When piping printed output from a python script to a command like grep, the output from the script seems to only be piped to the follow-up command after completion of the entire script.
For example, in a script
test_grep.py like the following:
#!/usr/bin/env python from time import sleep print "message1" sleep(5) print "message2" sleep(5) print "message3"
when called with
./test_grep.py | grep message, nothing will appear for 10 seconds, at which time all three lines will appear.
Compare this to a script
#!/usr/bin/env bash echo "message1" sleep 5 echo "message2" sleep 5 echo "message3"
./test_grep.sh | grep message will immediately output
message1, followed at 5 second intervals by
I expect this is because only once the python interpreter finishes executing is the output available for the next command. Is there any way to alter this behavior?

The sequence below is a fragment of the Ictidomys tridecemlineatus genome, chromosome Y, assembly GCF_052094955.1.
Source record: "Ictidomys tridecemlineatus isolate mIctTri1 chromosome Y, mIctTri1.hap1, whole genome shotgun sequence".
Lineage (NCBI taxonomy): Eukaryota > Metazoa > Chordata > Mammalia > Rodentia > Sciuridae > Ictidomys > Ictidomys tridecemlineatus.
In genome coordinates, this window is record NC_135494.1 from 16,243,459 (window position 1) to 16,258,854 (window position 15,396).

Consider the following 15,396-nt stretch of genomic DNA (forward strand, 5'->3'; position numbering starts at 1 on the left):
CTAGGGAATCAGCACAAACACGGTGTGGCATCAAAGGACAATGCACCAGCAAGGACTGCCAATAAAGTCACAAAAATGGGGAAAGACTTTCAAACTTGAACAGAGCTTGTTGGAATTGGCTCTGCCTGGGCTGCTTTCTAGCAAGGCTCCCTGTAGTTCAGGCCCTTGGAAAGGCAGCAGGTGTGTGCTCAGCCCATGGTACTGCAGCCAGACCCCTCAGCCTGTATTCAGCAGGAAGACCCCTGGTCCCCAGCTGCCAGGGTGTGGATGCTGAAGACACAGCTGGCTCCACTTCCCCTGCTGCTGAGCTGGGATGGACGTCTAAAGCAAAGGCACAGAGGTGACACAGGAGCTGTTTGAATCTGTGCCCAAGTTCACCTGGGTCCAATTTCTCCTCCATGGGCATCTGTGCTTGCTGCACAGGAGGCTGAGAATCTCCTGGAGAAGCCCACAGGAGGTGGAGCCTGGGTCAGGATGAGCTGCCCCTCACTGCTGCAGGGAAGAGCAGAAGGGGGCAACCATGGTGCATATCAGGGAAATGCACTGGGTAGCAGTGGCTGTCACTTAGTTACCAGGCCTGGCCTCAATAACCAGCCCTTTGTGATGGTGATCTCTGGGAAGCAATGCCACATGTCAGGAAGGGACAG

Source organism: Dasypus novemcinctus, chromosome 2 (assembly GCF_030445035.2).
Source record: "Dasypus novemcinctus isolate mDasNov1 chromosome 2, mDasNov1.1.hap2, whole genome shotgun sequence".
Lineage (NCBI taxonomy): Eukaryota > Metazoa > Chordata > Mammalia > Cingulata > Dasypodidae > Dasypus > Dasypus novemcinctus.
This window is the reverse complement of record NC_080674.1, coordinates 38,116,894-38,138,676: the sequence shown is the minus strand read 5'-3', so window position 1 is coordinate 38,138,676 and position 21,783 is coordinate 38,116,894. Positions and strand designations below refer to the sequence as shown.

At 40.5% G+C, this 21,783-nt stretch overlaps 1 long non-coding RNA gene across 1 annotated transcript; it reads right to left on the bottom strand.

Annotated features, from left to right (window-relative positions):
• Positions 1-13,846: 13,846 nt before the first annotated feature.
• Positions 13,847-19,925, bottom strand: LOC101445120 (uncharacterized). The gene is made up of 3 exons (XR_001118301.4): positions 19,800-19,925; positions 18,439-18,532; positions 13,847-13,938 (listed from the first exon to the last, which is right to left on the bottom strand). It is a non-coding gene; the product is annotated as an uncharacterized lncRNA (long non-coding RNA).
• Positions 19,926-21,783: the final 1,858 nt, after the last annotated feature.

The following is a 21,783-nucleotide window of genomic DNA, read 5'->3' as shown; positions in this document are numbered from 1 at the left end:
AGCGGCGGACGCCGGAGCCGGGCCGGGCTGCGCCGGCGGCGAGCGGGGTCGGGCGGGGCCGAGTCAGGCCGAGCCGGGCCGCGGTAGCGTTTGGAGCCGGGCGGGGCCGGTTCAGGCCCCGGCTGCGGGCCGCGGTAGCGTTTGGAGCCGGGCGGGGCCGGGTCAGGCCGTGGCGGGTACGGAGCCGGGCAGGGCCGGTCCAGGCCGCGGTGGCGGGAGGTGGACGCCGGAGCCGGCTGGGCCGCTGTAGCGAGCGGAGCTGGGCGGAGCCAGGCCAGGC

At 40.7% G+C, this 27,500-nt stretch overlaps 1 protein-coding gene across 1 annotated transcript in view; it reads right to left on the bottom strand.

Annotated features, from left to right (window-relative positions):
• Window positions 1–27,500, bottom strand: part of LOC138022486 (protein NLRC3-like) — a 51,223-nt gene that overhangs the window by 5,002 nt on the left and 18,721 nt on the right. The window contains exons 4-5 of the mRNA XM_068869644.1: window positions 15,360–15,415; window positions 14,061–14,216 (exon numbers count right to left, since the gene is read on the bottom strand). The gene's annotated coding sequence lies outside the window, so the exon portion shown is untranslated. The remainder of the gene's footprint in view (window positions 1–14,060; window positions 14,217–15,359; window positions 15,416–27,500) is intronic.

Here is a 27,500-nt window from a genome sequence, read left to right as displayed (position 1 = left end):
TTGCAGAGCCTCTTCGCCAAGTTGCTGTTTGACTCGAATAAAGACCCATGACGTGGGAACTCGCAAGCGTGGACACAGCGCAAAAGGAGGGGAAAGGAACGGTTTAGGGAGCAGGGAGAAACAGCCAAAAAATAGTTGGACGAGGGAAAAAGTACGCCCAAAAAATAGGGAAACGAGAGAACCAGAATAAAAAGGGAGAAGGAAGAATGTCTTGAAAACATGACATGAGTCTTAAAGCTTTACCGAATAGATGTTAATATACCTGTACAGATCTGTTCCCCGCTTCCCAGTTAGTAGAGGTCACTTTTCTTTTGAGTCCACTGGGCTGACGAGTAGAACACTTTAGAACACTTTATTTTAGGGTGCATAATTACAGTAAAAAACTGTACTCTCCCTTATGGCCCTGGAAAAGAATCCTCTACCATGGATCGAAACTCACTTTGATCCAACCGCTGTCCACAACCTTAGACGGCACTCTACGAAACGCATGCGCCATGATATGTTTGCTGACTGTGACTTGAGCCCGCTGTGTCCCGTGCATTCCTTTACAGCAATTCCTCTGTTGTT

You can do it:
- By flushing every
- By setting stdout to be unbuffered
- By setting stdout to be line-buffered
You can even call
python -u to disable buffering.
I would go for the line-buffering option as it seems most natural.
open(file, mode='r', buffering=-1 ....)
buffering is an optional integer used to set the buffering policy.
Pass 0 to switch buffering off (only allowed in binary mode), 1 to
select line buffering (only usable in text mode), and an integer > 1
to indicate the size of a fixed-size chunk buffer.
When you don’t specify buffering (the typical “open”) it will use line-buffering if it detects the output is going directly do a TTY, i.e. to your screen console. If you pipe output or redirect it to a file it will switch back to a large (4K / 8K) buffer.
How do you “set stdout to be line-buffered”?
You can reopen
sys.stdout = os.fdopen(sys.stdout.fileno(), 'w', 1).